So, yeah, the trip. I'm still processing a lot of it. It was good and hard and challenging in a lot of different ways. The biggest thing for me seemed to be that there was just so much that was different. Or, maybe it was that a lot of things were kinda familiar but just different enough to make the difference. When we were in Bangalore, many people spoke English and almost all of the advertisements on the street were in English, but there was just so much that was so different and that made things a little disorienting. Another way to look at it was the food, especially the bananas. We ate a lot of bananas (they're one food that, as long as the skin is intact are safe for weak stomached Americans to eat). We ate a lot of different varieties of bananas. They all tasted kinda like the bananas that we get at Kroger down the street, but they were a little big different. The bread, the peanut butter, the cookies, cereal; pretty much anything prepackaged and most of the fruit tasted mostly like what we expected but a little different. And after a handful of days like that, the longing for something familiar, which I guess could be called succumbing to culture shock or something like that, becomes pretty strong. This is where time with the team just hanging out, the granola bars and Peter Pan peanut butter and books that we brought with us became really, really important. I think every member of the team went through this at one point or another. I hit it pretty early due to getting sick almost immediately upon landing in Bangalore (I must have picked up something on one of the flights over). But I got some antibiotics that Gail had brought with her and after about a day I was feeling better and was able to eat reasonably well after another day. And, really, if I was going to get sick, that was probably the best time. No one felt good that first day just due to the jet lag, sleep deprivation and travel shock. And it wasn't enough to keep me from doing anything other than eating dinner that first night (I opted for an early shower and bedtime).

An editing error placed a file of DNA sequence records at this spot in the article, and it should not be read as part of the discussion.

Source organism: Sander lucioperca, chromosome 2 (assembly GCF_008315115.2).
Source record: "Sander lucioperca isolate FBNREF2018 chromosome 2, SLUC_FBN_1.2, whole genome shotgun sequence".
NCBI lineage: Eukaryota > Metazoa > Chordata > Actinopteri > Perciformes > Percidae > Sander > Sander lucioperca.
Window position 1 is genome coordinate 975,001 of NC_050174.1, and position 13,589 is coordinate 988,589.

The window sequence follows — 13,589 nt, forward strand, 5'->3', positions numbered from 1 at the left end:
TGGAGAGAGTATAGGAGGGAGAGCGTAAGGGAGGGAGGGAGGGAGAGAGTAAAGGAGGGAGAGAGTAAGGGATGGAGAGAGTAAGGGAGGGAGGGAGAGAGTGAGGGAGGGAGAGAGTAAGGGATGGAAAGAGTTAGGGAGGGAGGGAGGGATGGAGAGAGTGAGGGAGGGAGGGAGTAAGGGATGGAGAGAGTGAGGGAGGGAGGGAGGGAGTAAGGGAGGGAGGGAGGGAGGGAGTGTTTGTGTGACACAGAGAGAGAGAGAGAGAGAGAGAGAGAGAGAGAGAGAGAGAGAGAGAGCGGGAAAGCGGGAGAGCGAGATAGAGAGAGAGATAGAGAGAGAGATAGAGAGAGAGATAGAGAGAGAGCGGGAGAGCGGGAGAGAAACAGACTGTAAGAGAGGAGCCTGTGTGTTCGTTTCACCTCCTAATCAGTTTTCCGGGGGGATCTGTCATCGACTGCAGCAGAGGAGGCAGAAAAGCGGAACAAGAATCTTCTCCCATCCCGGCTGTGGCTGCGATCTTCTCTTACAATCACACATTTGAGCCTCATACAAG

But the people we met and the things that we got to do were amazing. The street children's drop-in center, Grace house, is an island of hope in a pretty barren landscape for the street kids of downtown Bangalore. Just the fact that these kids who have nothing and, really, are nothing in the society, can go and get food and clothing, be loved, have a chance to be kids, learn and play and experience a taste of what life really should be is amazing and offers such an amazing picture of the gospel. But it was also heartbreaking. Milton, who runs Grace House along with his wife Jebba, talked about how one of the boys had come a long way, how he had worked on his life, rejecting the drugs and the pressures of the street and the friends he has out there. Having to avoid the police at the train station because not only will they run the kids off but they will do so with brutality, beating them with clubs and sticks. We saw some of these security officers and the sticks that they carry are for real. This is a kid who can be no older than about 12. He's been coming to the center for a couple of years. Kids that age shouldn't have to be "working on their life". They should be running around and climbing trees and having their worst worry be a spelling test or whether Suzy likes him or something. The realities that these kids deal with was hard to confront. To hear the kids pray for their friends who weren't coming to Grace House was also difficult. But, again, it reminded me that we're all a lot like these kids in God's eyes. We've got nothing but a messed up life and then God calls us to himself, adopts us into his family on no merit of our own. It seems to good to be true and yet it is.